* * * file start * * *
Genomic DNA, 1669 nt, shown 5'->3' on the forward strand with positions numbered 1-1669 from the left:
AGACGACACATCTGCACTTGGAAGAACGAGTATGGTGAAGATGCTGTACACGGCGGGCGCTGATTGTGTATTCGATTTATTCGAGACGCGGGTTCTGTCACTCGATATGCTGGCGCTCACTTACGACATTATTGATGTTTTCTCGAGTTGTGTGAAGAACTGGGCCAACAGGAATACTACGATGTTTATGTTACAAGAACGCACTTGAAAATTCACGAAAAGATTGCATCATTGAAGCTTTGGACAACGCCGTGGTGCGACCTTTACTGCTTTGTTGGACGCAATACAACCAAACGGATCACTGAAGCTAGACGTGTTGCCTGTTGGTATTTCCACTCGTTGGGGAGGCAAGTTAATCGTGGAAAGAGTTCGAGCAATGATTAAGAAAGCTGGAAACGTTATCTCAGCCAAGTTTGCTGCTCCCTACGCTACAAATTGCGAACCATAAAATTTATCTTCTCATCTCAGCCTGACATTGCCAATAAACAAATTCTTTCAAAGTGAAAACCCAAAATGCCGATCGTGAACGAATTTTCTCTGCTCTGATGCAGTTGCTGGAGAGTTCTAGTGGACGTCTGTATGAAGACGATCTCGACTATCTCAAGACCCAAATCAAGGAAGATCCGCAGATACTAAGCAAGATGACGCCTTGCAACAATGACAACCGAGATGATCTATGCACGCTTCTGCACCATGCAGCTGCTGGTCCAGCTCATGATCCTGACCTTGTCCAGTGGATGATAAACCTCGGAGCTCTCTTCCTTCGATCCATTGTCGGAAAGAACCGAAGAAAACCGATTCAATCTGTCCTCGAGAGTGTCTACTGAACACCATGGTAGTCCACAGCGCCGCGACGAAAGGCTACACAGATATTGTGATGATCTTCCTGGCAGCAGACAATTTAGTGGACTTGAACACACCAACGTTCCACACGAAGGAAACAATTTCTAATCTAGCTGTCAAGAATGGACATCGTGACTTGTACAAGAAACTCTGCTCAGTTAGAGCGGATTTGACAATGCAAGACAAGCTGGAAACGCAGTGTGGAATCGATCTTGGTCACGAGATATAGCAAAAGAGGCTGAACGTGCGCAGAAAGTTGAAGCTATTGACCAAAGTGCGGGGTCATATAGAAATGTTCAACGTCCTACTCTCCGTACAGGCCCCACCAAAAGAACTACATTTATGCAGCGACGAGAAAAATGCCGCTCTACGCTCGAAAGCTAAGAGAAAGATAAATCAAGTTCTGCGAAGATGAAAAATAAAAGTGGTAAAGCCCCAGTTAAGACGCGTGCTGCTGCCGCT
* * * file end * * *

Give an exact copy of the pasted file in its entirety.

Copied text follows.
Genomic DNA, 1669 nt, shown 5'->3' on the forward strand with positions numbered 1-1669 from the left:
AGACGACACATCTGCACTTGGAAGAACGAGTATGGTGAAGATGCTGTACACGGCGGGCGCTGATTGTGTATTCGATTTATTCGAGACGCGGGTTCTGTCACTCGATATGCTGGCGCTCACTTACGACATTATTGATGTTTTCTCGAGTTGTGTGAAGAACTGGGCCAACAGGAATACTACGATGTTTATGTTACAAGAACGCACTTGAAAATTCACGAAAAGATTGCATCATTGAAGCTTTGGACAACGCCGTGGTGCGACCTTTACTGCTTTGTTGGACGCAATACAACCAAACGGATCACTGAAGCTAGACGTGTTGCCTGTTGGTATTTCCACTCGTTGGGGAGGCAAGTTAATCGTGGAAAGAGTTCGAGCAATGATTAAGAAAGCTGGAAACGTTATCTCAGCCAAGTTTGCTGCTCCCTACGCTACAAATTGCGAACCATAAAATTTATCTTCTCATCTCAGCCTGACATTGCCAATAAACAAATTCTTTCAAAGTGAAAACCCAAAATGCCGATCGTGAACGAATTTTCTCTGCTCTGATGCAGTTGCTGGAGAGTTCTAGTGGACGTCTGTATGAAGACGATCTCGACTATCTCAAGACCCAAATCAAGGAAGATCCGCAGATACTAAGCAAGATGACGCCTTGCAACAATGACAACCGAGATGATCTATGCACGCTTCTGCACCATGCAGCTGCTGGTCCAGCTCATGATCCTGACCTTGTCCAGTGGATGATAAACCTCGGAGCTCTCTTCCTTCGATCCATTGTCGGAAAGAACCGAAGAAAACCGATTCAATCTGTCCTCGAGAGTGTCTACTGAACACCATGGTAGTCCACAGCGCCGCGACGAAAGGCTACACAGATATTGTGATGATCTTCCTGGCAGCAGACAATTTAGTGGACTTGAACACACCAACGTTCCACACGAAGGAAACAATTTCTAATCTAGCTGTCAAGAATGGACATCGTGACTTGTACAAGAAACTCTGCTCAGTTAGAGCGGATTTGACAATGCAAGACAAGCTGGAAACGCAGTGTGGAATCGATCTTGGTCACGAGATATAGCAAAAGAGGCTGAACGTGCGCAGAAAGTTGAAGCTATTGACCAAAGTGCGGGGTCATATAGAAATGTTCAACGTCCTACTCTCCGTACAGGCCCCACCAAAAGAACTACATTTATGCAGCGACGAGAAAAATGCCGCTCTACGCTCGAAAGCTAAGAGAAAGATAAATCAAGTTCTGCGAAGATGAAAAATAAAAGTGGTAAAGCCCCAGTTAAGACGCGTGCTGCTGCCGCT